Alternate Abilities can give a very inexpensive method of accumulating several allies if only some allies are in effect at the same time. For example, in Pokemon, you can have the outstanding quantity of 240 pokemon at once, but only have access to any 6 at a time. So, maybe you have an ally group of 6 pokemon at 100% of your total points, and appears constantly for 120 points.... but then you have an ally group with 100% of your points, that appears super rarely, for only 45 points... or 9 points if it's an alternate ability. So for a measly 129 points, you can have up to 246 pokemon that also have about 130 points each, if you can find them, and assuming you can only access your alternate ability in certain places with a setting switch to set which group of 6 you have access to at any time, then this might work well. The fact that these monsters are bound to 100% of your point value means that you can unlock more of their potential as you yourself grow as a trainer.

Modular Abilities

Finally, another option, and also pretty expensive, but very flexible would be to have Modular Ally Groups. If it is a setting switch that everyone has the ally group though, then it doesn't matter that it costs so much. Using Powers, and the pokemon example again, this would be a Modular Ability with Social Only, and probably a broad class of related advantages (Allies and Ally Groups only) The per slot cost is 4 points because the list of allies to choose from is short, and must be developed by one's own ability and resources, and 3 points per point because changing allies is slow, and subject to external influence (it can only be done in certain locations using official equipment.) So that makes a cost of 
(4[Slot cost] + (3[cost per point] * 5[Cost of basic ally at 100% points] * 6[Group Size] * 4[Always available]) * 0.7[30 percent discount for allies and ally groups only] = 255 points, or in GURPS notation.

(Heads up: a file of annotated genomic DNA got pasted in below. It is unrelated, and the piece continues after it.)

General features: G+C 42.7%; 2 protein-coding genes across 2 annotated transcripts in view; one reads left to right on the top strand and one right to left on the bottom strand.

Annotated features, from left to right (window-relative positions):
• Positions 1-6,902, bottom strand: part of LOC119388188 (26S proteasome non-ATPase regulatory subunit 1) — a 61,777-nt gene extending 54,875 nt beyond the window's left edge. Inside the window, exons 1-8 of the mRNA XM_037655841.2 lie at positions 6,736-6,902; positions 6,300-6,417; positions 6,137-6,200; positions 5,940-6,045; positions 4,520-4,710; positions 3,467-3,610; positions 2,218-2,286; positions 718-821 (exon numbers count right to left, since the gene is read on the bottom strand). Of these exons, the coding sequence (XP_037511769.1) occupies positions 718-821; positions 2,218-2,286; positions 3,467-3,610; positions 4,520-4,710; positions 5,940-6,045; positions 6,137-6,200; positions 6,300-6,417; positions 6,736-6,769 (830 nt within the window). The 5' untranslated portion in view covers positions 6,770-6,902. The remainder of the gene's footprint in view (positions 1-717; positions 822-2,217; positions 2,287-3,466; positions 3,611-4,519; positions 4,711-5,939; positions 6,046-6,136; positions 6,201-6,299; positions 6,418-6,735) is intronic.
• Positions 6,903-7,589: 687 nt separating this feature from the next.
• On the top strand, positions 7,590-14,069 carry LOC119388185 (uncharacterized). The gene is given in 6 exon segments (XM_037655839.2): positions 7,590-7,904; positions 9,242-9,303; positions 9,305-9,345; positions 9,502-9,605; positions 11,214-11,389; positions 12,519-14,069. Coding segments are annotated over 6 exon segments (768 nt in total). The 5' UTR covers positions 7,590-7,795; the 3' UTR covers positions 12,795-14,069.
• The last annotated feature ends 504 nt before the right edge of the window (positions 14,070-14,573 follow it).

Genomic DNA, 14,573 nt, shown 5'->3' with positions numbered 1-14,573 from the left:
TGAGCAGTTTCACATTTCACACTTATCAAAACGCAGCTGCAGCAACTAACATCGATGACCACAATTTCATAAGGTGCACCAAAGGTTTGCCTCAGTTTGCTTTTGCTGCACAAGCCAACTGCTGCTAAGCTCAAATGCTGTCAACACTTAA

Cosmic Ally(-30%) Modular Ability(120)(4 Point Slot, 3 Points per point; Social Only, +0%, Allies and Ally Groups only, must be 6 or less Allies with 100% or less points, -30%)[255]

Which immediately gives even a 25 point kid a total of 280 points, leading to having some pretty strong allies. This potentially also can be customized a bit more, if we change the discount to -20%, then we can have a situation where we have unreliable allies that don't respect their master exactly, and rebel, similar to mechanics in other games. Or we could have the option of having a character that has 12 weaker allies in place of 6, or 3 stronger ones... why does it have to be six?

Other Thoughts

I think the hangup on the argument was bound to the way something was phrased. The word "conversion" was used, and converting is a weird thing that leaves us with the worst of both worlds. We have a game that contorts GURPS into something that it isn't meant to do, and we have something that tries to act like a second best substitute for something that already exists.
I put these thoughts forward as a kind of proof of concept that a "catch-em-all" type of game is possible, and probably has a distinct, interesting GURPS feel while preserving the parts of the genre that make it fun.... well, I dunno about trading. How do you make sense of just treating mons like a used video game that you trade up? Probably some form of negotiation between you, the mon, and the prospective new master to make sure that the arrangement is suitable... so Social Engineering again.

1 comment:

  1. The Source Material part was a bit lengthy so I wanted to show a summarized version...

    Campaigns->Animals and Monsters: Basics of 'mons!

    Social Engineering (Main Book): Influencing and communicating with 'mons!

    Social Engineering (Back to School): Teaching the 'mons!

    Dungeon Fantasy 5 (Allies): Gaining powers from 'mons!

    Dungeon Fantasy 9 (Summoners): Dealing with mysterious and powerful 'mons!